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Security and the Internet of Things

Whether you like the term or not the so-called Internet of Things is generating a huge amount of interest, and a growing amount of security research, including great opportunities for forward-looking security practitioners. The label of course is simply a passing fashion. Just like EDI or Knowledge Management it’s not likely  to survive for more than a year or two, though the problem and solution spaces it occupies will continue to blossom for decades.

So what is it exactly? And what sort of security does it require? These are good questions that have yet to be answered adequately. I can imagine a future world in which billions of devices interact safely and securely. But this world is far from possible with today’s technology. In fact today’s initiatives are no more than very small beginnings: a handful of private machine-to-machine networks, a few attempts to standardise on communications protocols, and one or two initiatives to develop a public catalogue for sensor data.

All of this falls well short of the world imagined by the brilliant Neil Gershenfeld fifteen years ago in his visionary book “When things start to think“. Radical change is very easy to imagine, but it’s extremely hard to bring it about. There remain many tough problems yet to be solved to realize the Internet of Things. Ones that spring to my mind for example are the following.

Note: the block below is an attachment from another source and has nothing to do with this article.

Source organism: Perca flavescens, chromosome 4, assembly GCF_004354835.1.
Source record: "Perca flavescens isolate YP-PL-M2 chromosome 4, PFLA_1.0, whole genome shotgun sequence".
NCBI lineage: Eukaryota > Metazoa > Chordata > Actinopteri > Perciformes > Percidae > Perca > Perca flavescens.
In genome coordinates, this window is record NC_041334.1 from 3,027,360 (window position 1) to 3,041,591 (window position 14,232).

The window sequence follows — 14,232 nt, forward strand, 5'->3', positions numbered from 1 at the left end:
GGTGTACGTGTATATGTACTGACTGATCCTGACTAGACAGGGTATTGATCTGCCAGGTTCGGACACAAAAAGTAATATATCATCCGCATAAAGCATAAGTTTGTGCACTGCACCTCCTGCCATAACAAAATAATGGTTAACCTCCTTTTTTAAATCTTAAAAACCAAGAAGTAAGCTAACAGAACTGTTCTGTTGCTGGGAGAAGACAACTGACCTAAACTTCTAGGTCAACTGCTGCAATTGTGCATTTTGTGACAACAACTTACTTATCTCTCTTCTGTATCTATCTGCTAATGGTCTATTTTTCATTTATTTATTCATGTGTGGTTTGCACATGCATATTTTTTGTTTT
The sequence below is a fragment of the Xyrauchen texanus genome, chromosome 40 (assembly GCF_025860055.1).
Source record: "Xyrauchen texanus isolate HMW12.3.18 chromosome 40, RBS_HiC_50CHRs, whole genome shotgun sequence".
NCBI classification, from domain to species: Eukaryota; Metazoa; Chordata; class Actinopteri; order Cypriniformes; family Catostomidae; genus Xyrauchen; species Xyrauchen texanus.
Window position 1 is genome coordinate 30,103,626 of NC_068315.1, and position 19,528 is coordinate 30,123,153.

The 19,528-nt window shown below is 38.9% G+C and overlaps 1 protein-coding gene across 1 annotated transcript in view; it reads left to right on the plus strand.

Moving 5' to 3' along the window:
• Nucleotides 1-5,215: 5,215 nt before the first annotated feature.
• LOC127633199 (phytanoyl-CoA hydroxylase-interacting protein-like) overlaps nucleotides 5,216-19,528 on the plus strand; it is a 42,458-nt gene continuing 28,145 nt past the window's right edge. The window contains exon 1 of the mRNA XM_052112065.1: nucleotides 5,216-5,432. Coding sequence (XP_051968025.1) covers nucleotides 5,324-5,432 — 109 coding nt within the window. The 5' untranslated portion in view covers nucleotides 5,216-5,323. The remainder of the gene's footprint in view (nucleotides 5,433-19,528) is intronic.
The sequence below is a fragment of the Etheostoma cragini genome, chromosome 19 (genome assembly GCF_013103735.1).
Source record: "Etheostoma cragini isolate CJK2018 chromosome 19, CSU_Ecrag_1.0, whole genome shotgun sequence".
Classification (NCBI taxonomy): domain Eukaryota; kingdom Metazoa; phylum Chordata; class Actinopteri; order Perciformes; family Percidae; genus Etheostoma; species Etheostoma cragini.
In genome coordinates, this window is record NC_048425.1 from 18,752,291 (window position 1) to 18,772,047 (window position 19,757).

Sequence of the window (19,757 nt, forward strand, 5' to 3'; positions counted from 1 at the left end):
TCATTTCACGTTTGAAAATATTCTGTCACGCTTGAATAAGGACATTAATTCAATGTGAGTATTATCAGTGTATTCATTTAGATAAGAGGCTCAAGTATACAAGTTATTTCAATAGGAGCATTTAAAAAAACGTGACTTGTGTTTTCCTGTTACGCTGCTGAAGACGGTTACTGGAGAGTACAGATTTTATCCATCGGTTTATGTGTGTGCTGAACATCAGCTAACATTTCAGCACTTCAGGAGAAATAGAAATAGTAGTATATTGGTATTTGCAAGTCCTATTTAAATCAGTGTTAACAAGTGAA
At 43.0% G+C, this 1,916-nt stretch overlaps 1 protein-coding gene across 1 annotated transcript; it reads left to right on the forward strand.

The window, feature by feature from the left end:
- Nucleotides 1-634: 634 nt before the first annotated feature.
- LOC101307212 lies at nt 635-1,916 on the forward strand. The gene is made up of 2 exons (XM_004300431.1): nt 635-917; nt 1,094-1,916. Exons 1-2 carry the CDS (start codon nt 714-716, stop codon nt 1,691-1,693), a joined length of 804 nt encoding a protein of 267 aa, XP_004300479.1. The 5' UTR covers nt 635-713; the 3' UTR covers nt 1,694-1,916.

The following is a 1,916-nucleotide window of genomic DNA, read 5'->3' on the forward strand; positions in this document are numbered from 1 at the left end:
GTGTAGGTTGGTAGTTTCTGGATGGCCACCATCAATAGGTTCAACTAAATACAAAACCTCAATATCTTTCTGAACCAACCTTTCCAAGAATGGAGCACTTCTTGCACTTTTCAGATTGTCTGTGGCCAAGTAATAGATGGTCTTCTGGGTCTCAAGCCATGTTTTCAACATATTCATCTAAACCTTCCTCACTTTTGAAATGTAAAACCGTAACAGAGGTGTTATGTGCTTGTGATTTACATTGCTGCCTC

• Where is the bullet-proof data ontology to enable reliable translation of critical data between systems? (I’ve heard a few whispers about vocabularies under development. That’s nowhere near enough.)  
  • How can we develop access policies for interaction between devices when we’re not quite sure where, when, how, or by whom the data will be exploited? Security technology is worthless without a requirements specification. 
  • Who will control the security and where will it sit? Will it be in devices? I think not. Will it be in the network? I think so. But who takes control? 
  • Who will be liable for serious incidents arising from accidental or deliberate misuse or manipulation of sensor information? Against a business landscape of increasing product liability this is no trivial question.  

 

We are clearly at a very early stage in developing the vision for the Internet of Things. Perhaps, just like the World-Wide-Web, it will begin as an anarchistic Wild West of experimental but dangerous, read-only applications. And maybe it will begin to flourish for business applications when we finally develop a security breakthrough equivalent to the acceptance of the SSL protocol.

One thing that is certain is that we will not achieve much progress without early casualties. So let us hope that there are pioneers brave enough to accept or ignore the risks.

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